DR: When I wasn't married and a mommy, I brought characters home, but I don't do that very much any more. Plus, I need time to let the coins drop if I've been working hard all day. But I do have to practice the guitar, to keep the chops going. And because of her neuroses, it's not that I take her home, she just pops out sometimes.

BSL: In Rent, you were playing an 18-year-old and now you're playing someone who's almost 40. How does that feel?
DR: Well, I guess somewhere in there I learned how to act. Really, that's one of the things that's so exciting about this play. Even in Bernarda Alba, I was probably playing someone who was about 24.

BSL: So how did Les Miserables come about?
DR: At the 10th Anniversary concert of Rent in April, I met the director, John Caird, through one of the show's producers. I had never really thought about playing this part. Fantine has been done so beautifully before. So what I'm thinking is "I'm not going into that putting curlicues on something that's been beautifully done, but I will own her and interpret her the way I want." Fantine is a person whose spirit has been absolutely decimated and crushed, and she resorts to prostitution in the war and dies with her heart broken. It's a lot of good stuff to work with, and getting to sing "I Dreamed a Dream" every night is very attractive to me.

BSL: Do you think the Rent fans will flock to see the show because of you, or do you think that they're going to feel that you've betrayed them by doing something so mainstream?
DR: There will probably be a little bit of both, but I hope nobody feels betrayed. If you don't want to go, don't go. I think people who like my work will like this show and I think it's an opportunity to sing before a bunch of different kind of people.

BSL: Now that you're a mother, would you prostitute yourself for your son?
DR: Yes. You'd do anything. I would take a bullet for this child. Whereas with my husband -- I love him more than anything -- I would only begrudgingly take that bullet for him.

BSL: Does it surprise you that you're a wife and mother? I think it surprises some of your fans.
DR: Recently, I turned around and thought, "How did this happen?" I remembered when I started dating Tommy about 10 years ago, people were gobsmacked. "You're going out with a suit and tie guy? Aren't you supposed to marry a rock star?" And I remember growing up thinking that I was going to marry a rock star. And then I realized somewhere along the line that that was never going to work for me -- that I wanted to be the rock star. We were together for a long time, but a couple of years ago, I actually did find that I wanted to get married. I wanted the ring, and I wanted the party. So we got married, and then, we had a kid.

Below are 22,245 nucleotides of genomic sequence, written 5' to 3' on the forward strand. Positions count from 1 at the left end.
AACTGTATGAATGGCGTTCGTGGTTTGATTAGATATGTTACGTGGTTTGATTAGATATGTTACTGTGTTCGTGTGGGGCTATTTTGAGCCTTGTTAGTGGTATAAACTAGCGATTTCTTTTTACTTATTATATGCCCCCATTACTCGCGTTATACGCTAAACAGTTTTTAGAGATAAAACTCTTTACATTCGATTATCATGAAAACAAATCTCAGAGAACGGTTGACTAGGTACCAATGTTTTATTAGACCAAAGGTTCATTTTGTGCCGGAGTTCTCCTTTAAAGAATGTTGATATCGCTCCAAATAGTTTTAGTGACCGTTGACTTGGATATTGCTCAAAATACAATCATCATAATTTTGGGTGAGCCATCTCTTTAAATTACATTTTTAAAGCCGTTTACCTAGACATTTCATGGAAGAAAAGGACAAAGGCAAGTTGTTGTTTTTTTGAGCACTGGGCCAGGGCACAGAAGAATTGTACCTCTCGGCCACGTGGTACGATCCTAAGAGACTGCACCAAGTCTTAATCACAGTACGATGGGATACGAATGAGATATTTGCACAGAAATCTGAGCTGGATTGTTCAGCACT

Judy Blazer, Saundra Santiago, Daphne Rubin-Vega, Sally Murphy, and Nikki R. James in Bernarda Alba
(Photo © Paul Kolnik)
Judy Blazer, Saundra Santiago, Daphne Rubin-Vega,
Sally Murphy, and Nikki R. James in Bernarda Alba
(Photo © Paul Kolnik)
BSL: Tell me about why you're so committed to doing Jack Goes Boating.
DR: I love the play; it's another very sweet, very funny story about a couple who are kind of social misfits. It talks a lot about how relationships are tough. How do you get over the obstacle of infidelity? How do you keep it together? It's a project that we've been working on at LAByrinth for a couple of years, and I've been attached to it since the beginning of the development. I've never done an actual LAB production before and I've never worked with Phil before. When he won the Oscar for Capote, I was like, "Oh no! He's not going to do the play." But Phil is not like that. He gave his word, so how could I not give mine? In fact, I had to decide between doing Les Miz and High Fidelity, but when I told the people at High Fidelity that I would need time off to do this play, they said no. So I turned them down.

BSL: Now we get to hear you on two CDs: Bernarda Alba and Redemption Songs.
DR: I'm very excited about Bernarda Alba, it's so eerie and spooky. As for Redemption Songs, I wrote a lot of it while I was pregnant. I was thinking about "Redemption Song" by Bob Marley, which was appropriate for me at that part of my life. My life was changing. I was becoming a mother, and the movie version of Rent was coming out, and there was something about the fact that everybody else from the original cast was doing it and I couldn't that made me feel that gods were betraying me. So that was a really tough time, filled with a lot of mixed emotions, not to mention the requisite mood swings of pregnancy. And while I was very excited about being a mother, I was also thinking, "Oh my God! I didn't know how to do this. Help me out, belly." I remember talking to my belly. In the end, I'm very proud of this CD. I think that it reflects my growth as a singer, as a songwriter, and as a human being.

BSL: So what's next for you? Maybe a solo show?
DR: That is something I've wanted to do, and I've kind of peeked my little turtlehead out of its thing and written down some ideas. I have all these pieces of paper that will hopefully become a show with my band. I think it would be something like Hedwig and the Angry Inch meets Elaine Stritch. Can't you just see that?